By Ashley Zimmerman
By Dana Krangel
By John Hood
By Ashley Zimmerman
By David Von Bader
By Sayre Berman
By Steve Brennan
By Ashley Zimmerman
He isn't a household name even in his adopted home of Memphis, let alone among the hipsters of indie-rock, yet Monsieur Jeffrey Evans is arguably the greatest roots-rocker ever spit from the rock 'n' roll underground. From his late-'80s work with Columbus, Ohio's Gibson Bros. to the astoundingly prolific '68 Comeback, Evans has existed in an alternate rock 'n' roll universe, where Charlie Feathers is Elvis, Junior Kimbrough is Muddy Waters, and blues, rockabilly, and garage rock are approached with punk-rock enthusiasm and a reverence for just how weird the stuff still sounds so many years after the fact. This means that, whether '68 Comeback is covering a Collins Kids obscurity or ripping away at one of Evans' originals, guitars can fly freely out of tune, drums can crash and bang in their own rhythm, and Evans can sing in white-hot, distorted bliss about the shit that's eating away at his insides.
His band's latest, A Bridge Too Fuckin' Far, is all about what's eating at him -- namely, the death in 1997 of his friend and onetime Comebacker Jack Taylor, whose lacerating guitar punctuated and punctured the band's finest singles. Taylor's photo is on Bridge's cover, and his ghost permeates much of this hourlong assault, easily the most intense and brilliantly conceived of any record bearing Evans' name. Much of the album's nod to Taylor's all-too-brief legacy (he died in his early thirties of a drug overdose) is implicit: The piercing feedback and freeform mayhem at the tail end of "Shake Your Hips" is nothing if not an homage to the chaotic flair Taylor brought to the early '68 Comeback singles. And when Evans calls for a solo from organist Jack Oblivian on "Get Rhythm," it's an eerie throwback to his past summonses to Taylor for blasts of well-placed, punk-rock heat.
If Taylor's ghost haunts much of the album, Bridge is just as much a celebration of what may be the best '68 Comeback Evans has ever assembled. (The lineup has been changed numerous times since he put together the first edition in 1992.) Both Evans and guitarist Nick Diablo lose themselves amid the raunch and rumble of their own haywire solos, and drummer Jeff Bouck rides the rhythm as well as he navigates it. Bassist George Reyes brings additional bottom-end firepower to this previously bassless aggregate of noisy rockers, and ex-Jack of Fire harpman Walter Daniels summons tidal waves of sound throughout.
It's Evans, though, who dominates the set, wailing amid the din in a voice that is soaked with Southern-preacher passion, bottomless sincerity, and a die-hard commitment to the words he's singing, whether they're his or someone else's. Sometimes, as on the definitive "That's How My Mind Works," he just gives it all up and screams and shouts like an angry, desperate, sad son of a bitch who's lost a good friend and can find solace only in a cacophonous rage of self-expression. Fortunately he has a band that can help him turn that rage into rock 'n' roll as terrifyingly beautiful as every single moment on A Bridge Too Fuckin' Far.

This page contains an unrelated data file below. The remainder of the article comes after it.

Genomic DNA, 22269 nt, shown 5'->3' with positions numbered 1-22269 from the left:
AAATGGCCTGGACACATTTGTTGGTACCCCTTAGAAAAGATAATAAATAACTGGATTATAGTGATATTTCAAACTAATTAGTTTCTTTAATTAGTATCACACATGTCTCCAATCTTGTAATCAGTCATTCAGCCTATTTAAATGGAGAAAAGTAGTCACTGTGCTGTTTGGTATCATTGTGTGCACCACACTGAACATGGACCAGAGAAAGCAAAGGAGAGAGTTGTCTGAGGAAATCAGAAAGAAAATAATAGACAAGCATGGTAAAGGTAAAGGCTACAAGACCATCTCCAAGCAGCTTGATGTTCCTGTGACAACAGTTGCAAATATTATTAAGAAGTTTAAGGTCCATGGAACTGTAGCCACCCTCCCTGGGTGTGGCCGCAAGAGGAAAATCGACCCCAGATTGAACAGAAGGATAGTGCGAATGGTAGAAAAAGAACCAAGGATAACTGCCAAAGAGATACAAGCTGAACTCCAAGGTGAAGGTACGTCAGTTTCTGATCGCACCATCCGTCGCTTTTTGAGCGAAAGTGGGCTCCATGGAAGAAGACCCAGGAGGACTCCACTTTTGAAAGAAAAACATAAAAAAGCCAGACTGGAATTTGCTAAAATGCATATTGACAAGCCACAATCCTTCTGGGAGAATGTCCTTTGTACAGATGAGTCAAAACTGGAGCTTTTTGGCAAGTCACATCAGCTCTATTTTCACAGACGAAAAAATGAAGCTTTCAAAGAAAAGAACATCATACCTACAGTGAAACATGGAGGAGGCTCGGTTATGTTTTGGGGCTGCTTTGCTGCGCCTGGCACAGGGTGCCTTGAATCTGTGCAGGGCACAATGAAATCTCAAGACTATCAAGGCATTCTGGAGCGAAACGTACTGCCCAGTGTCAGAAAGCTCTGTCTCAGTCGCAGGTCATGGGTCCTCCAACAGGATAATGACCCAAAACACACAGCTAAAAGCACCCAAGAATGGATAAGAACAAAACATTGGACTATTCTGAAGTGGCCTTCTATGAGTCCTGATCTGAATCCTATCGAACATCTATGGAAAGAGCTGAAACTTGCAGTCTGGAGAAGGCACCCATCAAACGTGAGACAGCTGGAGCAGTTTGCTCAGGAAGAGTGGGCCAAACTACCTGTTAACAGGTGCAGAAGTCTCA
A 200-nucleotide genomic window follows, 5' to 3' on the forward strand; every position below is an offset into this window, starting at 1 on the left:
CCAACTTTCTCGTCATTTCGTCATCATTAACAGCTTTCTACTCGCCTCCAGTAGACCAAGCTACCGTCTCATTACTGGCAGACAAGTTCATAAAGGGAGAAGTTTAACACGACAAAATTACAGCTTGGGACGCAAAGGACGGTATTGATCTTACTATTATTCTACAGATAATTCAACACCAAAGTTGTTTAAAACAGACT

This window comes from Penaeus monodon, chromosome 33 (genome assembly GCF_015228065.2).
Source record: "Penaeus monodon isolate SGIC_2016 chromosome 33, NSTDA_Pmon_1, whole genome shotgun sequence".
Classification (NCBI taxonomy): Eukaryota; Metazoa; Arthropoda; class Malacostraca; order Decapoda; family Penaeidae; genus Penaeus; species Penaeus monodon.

-- John Floyd
Speak of the Devil
Wouldn't it be great if the title of Chris Isaak's new album signaled a radical career departure, a move toward, say, death-metal? At this point, any change would be welcomed. But Isaak's seventh album is more of the same: slow to mid-tempo Roy Orbison-esque rockabilly full of blue-eyed crooning about loneliness and broken hearts. Since Isaak probably dates models, his sad songs don't say much. Sure, even beautiful people suffer love life traumas, but seven albums' worth? Even the charts suggest that Isaak needs an image overhaul; his one big hit, "Wicked Game," was released back in 1991.
One of Isaak's strengths is that when he sings you're convinced he feels the same way you do. But he's also an actor. So, after you get past the surface, it becomes apparent why he writes -- and rewrites -- songs about misbegotten love: His voice is perfectly suited to the material. As good as Isaak is at playing the Dejected Lover, after a few songs about broken hearts, the role begins to lose its significance. If his anguish weren't an act, you could say, "C'mon Chris, get some therapy, learn from your mistakes, and move on." At the very least, Isaak needs to add some range to his character.
When he dives into his role, however, it's easy to suspend disbelief. On "7 Lonely Nights," with only an acoustic guitar accompanying him, Isaak tells an ex that he no longer thinks about her and that he'll be fine. But, as is the case on another acoustic piece, "Don't Get So Down on Yourself," his voice trembles with so much agony, it's hard not to believe the hurt.
Of course when the name Diane Warren pops up in the liner notes as cowriter for "Breaking Apart," the spell is broken. A musical script-doctor, doling out hit singles to save records from disaster, Warren has written schlock for Michael Bolton, Celine Dion, and Toni Braxton. What's alarming is that "Breaking Apart" sounds similar to the other morose ballads on Devil. So, if Isaak has no problem singing Warren's words, just how sincere is he being with his own songs? Of course, you can't really blame him. His last record, The Baja Sessions, didn't even go gold -- it sold 500,000 units less than its predecessor, Forever Blue. The man needs a hit to regain momentum.